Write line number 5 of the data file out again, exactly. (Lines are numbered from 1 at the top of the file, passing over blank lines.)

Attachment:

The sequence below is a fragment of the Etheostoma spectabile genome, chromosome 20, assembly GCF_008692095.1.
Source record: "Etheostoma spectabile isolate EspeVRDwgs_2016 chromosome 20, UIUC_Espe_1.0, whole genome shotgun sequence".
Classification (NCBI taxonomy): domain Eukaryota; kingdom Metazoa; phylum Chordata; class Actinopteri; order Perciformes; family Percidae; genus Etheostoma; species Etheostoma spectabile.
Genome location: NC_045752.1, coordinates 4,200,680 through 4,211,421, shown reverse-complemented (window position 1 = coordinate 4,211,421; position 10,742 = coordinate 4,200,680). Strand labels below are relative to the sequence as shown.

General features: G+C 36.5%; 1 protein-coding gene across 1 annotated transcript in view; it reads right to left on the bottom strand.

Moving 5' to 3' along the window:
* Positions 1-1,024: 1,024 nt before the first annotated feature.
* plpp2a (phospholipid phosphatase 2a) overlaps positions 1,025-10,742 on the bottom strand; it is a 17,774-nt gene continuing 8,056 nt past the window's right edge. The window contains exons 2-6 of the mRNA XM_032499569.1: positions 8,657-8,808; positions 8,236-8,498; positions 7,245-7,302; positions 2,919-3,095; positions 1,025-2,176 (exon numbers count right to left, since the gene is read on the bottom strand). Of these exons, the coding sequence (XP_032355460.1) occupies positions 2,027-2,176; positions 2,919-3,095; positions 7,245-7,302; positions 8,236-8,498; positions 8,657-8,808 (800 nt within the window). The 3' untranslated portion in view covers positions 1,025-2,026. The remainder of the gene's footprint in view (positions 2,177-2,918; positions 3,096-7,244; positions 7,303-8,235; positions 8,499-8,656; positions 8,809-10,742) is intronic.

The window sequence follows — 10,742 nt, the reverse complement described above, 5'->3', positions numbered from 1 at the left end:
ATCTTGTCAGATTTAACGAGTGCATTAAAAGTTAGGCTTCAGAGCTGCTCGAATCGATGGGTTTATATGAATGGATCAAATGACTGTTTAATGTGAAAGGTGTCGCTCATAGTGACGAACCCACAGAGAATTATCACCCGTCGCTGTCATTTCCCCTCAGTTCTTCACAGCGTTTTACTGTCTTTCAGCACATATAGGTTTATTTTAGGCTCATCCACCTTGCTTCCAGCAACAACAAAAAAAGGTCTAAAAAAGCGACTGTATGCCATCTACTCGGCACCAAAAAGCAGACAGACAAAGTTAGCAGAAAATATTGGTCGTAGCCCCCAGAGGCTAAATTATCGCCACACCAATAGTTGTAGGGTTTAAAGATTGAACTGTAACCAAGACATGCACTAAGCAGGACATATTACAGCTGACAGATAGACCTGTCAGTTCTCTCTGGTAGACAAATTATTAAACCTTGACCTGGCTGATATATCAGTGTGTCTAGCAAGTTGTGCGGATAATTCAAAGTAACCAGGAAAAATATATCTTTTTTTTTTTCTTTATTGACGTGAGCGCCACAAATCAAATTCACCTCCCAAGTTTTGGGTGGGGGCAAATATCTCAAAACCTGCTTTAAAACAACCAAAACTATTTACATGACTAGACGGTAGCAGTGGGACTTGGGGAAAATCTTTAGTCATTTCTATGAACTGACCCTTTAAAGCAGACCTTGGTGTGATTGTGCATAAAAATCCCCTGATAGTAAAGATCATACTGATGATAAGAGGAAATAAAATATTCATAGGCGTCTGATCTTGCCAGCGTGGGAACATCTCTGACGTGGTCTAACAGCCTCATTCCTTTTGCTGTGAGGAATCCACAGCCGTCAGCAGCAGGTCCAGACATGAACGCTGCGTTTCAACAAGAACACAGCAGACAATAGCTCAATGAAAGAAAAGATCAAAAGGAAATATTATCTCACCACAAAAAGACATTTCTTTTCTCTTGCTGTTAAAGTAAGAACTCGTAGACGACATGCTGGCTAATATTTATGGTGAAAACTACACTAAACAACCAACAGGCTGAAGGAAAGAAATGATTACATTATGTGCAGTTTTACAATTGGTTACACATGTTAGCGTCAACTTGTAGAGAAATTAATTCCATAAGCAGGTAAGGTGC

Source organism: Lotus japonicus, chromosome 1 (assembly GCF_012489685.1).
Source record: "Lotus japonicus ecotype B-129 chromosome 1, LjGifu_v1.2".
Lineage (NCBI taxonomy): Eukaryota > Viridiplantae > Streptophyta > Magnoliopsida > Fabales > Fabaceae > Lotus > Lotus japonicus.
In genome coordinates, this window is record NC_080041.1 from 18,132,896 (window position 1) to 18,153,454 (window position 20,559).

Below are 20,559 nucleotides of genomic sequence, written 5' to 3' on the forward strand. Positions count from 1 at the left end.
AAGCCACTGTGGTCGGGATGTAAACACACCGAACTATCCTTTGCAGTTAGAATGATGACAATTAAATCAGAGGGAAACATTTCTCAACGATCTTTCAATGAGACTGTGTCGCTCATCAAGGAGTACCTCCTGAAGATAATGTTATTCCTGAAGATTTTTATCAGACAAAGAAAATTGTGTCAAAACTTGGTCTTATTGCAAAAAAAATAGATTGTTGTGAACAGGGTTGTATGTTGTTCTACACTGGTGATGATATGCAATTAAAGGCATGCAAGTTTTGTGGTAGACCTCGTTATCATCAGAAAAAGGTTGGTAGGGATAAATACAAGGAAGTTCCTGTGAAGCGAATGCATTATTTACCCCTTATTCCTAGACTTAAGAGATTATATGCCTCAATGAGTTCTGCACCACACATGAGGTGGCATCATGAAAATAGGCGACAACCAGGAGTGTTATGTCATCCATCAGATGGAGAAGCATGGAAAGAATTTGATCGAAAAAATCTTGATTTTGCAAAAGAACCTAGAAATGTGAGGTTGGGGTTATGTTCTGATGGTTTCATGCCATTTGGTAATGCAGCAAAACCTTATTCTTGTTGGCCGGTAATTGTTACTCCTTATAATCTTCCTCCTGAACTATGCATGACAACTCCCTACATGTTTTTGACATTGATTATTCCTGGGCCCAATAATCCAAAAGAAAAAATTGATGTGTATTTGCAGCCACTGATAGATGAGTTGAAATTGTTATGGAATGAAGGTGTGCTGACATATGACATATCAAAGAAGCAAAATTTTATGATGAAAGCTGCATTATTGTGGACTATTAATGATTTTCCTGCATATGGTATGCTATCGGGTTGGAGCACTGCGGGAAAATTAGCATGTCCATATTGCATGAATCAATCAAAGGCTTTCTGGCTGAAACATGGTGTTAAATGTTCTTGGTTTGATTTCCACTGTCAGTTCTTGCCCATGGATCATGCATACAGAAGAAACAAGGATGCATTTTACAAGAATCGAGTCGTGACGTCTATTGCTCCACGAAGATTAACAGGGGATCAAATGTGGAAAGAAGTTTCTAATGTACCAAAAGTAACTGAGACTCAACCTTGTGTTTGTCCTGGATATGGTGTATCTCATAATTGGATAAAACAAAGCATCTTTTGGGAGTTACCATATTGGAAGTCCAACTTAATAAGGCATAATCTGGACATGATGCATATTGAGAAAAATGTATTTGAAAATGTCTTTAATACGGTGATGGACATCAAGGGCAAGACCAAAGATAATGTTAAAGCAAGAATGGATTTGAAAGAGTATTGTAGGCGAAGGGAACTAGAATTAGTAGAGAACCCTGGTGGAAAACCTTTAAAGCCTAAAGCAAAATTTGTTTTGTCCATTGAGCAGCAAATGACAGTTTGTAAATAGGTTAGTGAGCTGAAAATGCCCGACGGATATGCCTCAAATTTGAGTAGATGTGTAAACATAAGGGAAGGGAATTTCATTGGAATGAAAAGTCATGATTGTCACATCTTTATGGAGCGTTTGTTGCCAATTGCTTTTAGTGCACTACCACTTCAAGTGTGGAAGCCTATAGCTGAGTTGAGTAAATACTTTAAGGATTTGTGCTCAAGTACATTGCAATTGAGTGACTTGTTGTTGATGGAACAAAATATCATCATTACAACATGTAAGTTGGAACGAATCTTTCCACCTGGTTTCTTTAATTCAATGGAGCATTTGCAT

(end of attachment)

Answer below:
General features: G+C 36.5%; 1 protein-coding gene across 1 annotated transcript in view; it reads right to left on the bottom strand.